The world's a strange old place, isn't it? Forget the headlines that send you into a deep despair, the articles that leave you tearing your hair out and the bulletins that make your eyes roll. We've rounded up some of the most weird and wonderful stories from around the world that will leave you asking "what if?" instead of screaming "not again".
With robots gaining citizenship, glowing UFOs and imminent armageddon, November looks like it's going to be one helluva ride.
1.saudi arabia becomes the first country to grant a robot citizenship
She’s graced the cover of Elle Brasil, told a UN-hosted conference that she could do a better job than Trump and has beaten Jimmy Fallon at a game of rock paper scissors. Now Sophia, an advanced artificial intelligence robot, has another string to her bow: Saudi Arabian citizenship. Addressing a conference in Riyadh, Sophia said she was “honoured and proud” to become a citizen.
Commentators quickly pointed out that Sophia’s citizenship gives her more rights than many Saudi women. She addressed the conference without a headscarf or abaya, and was unaccompanied by a male guardian – an obligation for women in the country. It remains unclear whether Sophia’s citizenship will make it illegal to turn her off or dismantle her.
Photo: ITU/ R. Farrell
2.dinosaur footprints four times bigger than a lion unearthed
Footprints left by a huge dinosaur some 200 million years ago have been discovered in Lesotho. With a three-toed footprint measuring some 57cm long and 50cm wide, it’s believed the creature would have been up to four times the size of a lion, the biggest predator living in southern Africa today. This would make the creature much larger than any carnivorous dinosaur previously believed to have roamed the continent.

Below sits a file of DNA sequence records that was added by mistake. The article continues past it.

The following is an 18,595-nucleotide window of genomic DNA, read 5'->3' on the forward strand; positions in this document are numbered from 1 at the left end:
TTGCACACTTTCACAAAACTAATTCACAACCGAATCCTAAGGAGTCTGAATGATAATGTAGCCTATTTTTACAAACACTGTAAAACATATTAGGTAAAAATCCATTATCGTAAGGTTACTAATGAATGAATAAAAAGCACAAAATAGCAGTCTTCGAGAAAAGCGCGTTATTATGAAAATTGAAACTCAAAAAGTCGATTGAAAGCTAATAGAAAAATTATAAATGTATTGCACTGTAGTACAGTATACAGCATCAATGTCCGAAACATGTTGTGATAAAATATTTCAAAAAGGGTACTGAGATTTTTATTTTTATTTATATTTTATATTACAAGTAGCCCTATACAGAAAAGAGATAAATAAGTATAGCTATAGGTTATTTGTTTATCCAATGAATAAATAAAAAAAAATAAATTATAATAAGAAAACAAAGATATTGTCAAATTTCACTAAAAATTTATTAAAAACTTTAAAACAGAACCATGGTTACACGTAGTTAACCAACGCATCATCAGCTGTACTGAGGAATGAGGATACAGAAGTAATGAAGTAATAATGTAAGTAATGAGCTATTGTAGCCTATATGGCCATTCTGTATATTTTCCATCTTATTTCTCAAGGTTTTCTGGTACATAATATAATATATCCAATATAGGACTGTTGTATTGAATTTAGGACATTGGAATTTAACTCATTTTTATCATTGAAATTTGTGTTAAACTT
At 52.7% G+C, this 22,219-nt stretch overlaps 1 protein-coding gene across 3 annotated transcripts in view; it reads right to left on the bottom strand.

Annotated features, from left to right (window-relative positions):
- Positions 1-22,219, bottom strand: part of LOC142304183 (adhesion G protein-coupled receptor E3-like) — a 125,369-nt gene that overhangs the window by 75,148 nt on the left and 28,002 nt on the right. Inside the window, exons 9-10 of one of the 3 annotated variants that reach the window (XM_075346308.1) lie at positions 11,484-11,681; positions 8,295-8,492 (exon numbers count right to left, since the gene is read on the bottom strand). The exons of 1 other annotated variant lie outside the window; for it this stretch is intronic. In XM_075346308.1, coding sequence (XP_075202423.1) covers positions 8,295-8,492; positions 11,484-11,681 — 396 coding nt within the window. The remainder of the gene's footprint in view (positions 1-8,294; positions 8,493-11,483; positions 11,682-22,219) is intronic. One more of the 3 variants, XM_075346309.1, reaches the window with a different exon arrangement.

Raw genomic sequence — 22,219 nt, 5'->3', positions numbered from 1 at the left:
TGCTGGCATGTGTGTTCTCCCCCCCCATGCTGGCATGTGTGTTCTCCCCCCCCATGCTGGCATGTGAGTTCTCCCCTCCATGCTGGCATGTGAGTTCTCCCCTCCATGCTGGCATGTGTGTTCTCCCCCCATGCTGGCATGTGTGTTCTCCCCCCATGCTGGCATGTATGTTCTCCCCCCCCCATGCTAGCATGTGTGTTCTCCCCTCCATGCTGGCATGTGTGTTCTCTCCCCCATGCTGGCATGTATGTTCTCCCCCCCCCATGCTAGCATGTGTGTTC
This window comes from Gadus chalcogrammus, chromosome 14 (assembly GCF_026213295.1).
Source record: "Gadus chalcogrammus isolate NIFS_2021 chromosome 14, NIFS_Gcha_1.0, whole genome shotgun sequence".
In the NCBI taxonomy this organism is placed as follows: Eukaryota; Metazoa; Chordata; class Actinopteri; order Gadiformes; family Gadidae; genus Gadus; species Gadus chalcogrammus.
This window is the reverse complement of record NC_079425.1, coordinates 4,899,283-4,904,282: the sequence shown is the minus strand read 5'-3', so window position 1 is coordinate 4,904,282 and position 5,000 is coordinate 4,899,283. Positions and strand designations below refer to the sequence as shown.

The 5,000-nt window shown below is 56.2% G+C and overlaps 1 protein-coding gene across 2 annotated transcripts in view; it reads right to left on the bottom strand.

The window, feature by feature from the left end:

To put it in context: think of this megatheropod – a meat-eating, two-legged dinosaur – as the great great great grandfather of the T-Rex, a theropod which lived between 85 and 65 million years ago.
3.armageddon is on its way (again)
An apocalyptic earthquake is set to hit next month according to the Nibiru conspiracy theory. It’s believed the gravitational pull of a so-called Planet X will cause a quake on earth so big that tectonic plates will collide and volcanoes erupt on the 19 November. The loss of life is predicted to be in the millions. Best pencil it in your diary.
But before you go stocking up on cans of beans and hunkering down under under your kitchen table, remind yourself that the Nibiru theories have been circulating for over two decades. Doomsday did not happen as theorists suggested in May 2003, in 2012 nor on 23 September this year. NASA has repeatedly denied the existence of Nibiru. As Trump would say… fake news.
4.wisconsin tech company microchips its employees
Employees at a Wisconsin company have chipped in to some of the latest tech – quite literally. According to Three Square Market, a company which makes cafeteria kiosks aimed at replacing vending machines, 41 of its 85 employees agreed to be voluntarily microchipped during a “chip party” at its headquarters in River Falls. A local tattoo artist helped perform the installation before brave employees were given a celebratory “I Got Chipped” t-shirt.
Think of it as a super-contactless. A simple wave of the hand will replace company passes, logging into computers and even paying for goods. For those worrying about Big Brother, fear not: the chip is not a tracker, nor does it have GPS. Currently, around 3,000 such chips created by Biohax Sweden are in use throughout Europe.
Photo: AP/ Jeff Baenen
5.ufo traced back to Putin
Headlines filled with talk of apocalypse seem on-brand for 2017. For the second time last week, the end of the world seemed imminent as a giant glowing ball illuminated the night sky over northern Siberia. Social media erupted with claims of “a gap in the space-time continuum” and “aliens arriving”. Witness Vasily Zubkov said: “I went out to smoke a cigarette and thought it was the end of the world.”
Some attributed the ominous orb to the Aurora Borealis – or, the Northern Lights – which was happening at the same time. Others theorise that Vladimir Putin was attempting to frighten the West with bold military exercises. On 26 October, Russia’s Ministry of Defence test fired the powerful Topol-M ballistic missile from Plesetsk cosmodrome, successfully hitting the Kura testing range thousands of kilometres away. Russian media has suggested that it was likely traces of these rockets combining with the Northern Lights which caused the phenomenon.
Photo: Alexey Yakovlev/ The Siberian Times